The other issue is caused by GVT legislation where the pension forms a part of the companies accounts. The companies are looking to reduce any pension liability so as to make the company more profitable and thus the shareholders higher dividends and rising share prices?

Some of the problem arises because the ceding company scheme's transfer value are based on what the trustees feel is fair whereas these are usually poor transfer values. Surely if the rules for companies were tightened to the same extent the TVAS figures up the issue would be seem to be fairer to the pensioner?

As said early in the blog “more tinkering”. We live in a democracy where we should let the people make the decisions please!

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Hickky

Jan 21, 2013 at 12:15

@ elephant

Quite wrong, no cash in pocket for SERPS opt outs. Mind you anyone who are under 60 now who opted to divert their SERPS and S2P to an appropriate personal pension are now quids in since the flat rate pension was announced. I fail to see that being paid cash in hand to make a decision without proper advice and treating members like mushrooms can be compared to a decision on weather to invest money now in your own name or trust a government to keep their promises in 30 years time. The pension promises are enshrined in law, with a 90% backstop.

@ Michael

I agree that some clients wish to transfer against advice not to do so, however at least they made an informed choice. Yes, let people make decisions for themselves given balanced information. The incentive of cash in pocket, not cash in pension pot should be banned. It is the less educated that will fall for it, the bigger earners may seek and pay for advice!

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Ian Lees

Jan 21, 2013 at 12:24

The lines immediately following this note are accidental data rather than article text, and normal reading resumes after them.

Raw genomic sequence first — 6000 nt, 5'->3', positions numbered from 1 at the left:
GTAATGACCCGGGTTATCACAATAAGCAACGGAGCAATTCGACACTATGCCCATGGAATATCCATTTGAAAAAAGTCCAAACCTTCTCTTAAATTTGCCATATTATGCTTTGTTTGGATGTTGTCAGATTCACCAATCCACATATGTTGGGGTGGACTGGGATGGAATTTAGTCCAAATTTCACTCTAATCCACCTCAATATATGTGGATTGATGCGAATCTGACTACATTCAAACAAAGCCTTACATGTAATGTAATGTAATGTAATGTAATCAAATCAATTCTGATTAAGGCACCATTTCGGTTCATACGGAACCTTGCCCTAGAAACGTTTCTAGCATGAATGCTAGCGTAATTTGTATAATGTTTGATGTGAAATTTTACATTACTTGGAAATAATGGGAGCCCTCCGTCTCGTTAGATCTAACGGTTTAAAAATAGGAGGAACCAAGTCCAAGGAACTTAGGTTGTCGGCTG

The Gov't should do what Scottish Widows Pension Trusttes do. . . they go to Aegon pension Trustees and ask them to calculate the cash equivalent without knowledge of , and like Libor tinker with the assumptions of scottish widows actuaries - to commit the most henious of crimes - PENSION THEFT

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the elephant in the room

Jan 21, 2013 at 12:55

@Hickky

Please excuse my flippancy - you are correct I am not comparing apple with apples. The point I was making was more about inducements to leave a guarantee - not where it was paid. And which do I trust more - the government keeping a promise - or the market performing well?

Er....I'll have to get back to you on that one......

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Phillip H

Jan 21, 2013 at 13:59

Right, getting back on topic. Credit where credit's due, this makes complete sense.

Having dealt with such exercises in the past where the client is strongly advised not to transfer, they do not see past the cash on offer, especially where they are young. It's the worse kind of pension unlocking and quite frankly tantamount to bribery

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Phillip H

Jan 21, 2013 at 14:03

The point about "getting back on topic" incidentally was in reference to SERPS rather than the other posts which have appeared since I originally posted (most of course are "on topic"! ;-0)

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KB

Jan 21, 2013 at 21:50

And tehre I was thinking cash for pensiosn referred the charlatans that offer to release cash from pensions which is where the focus should be.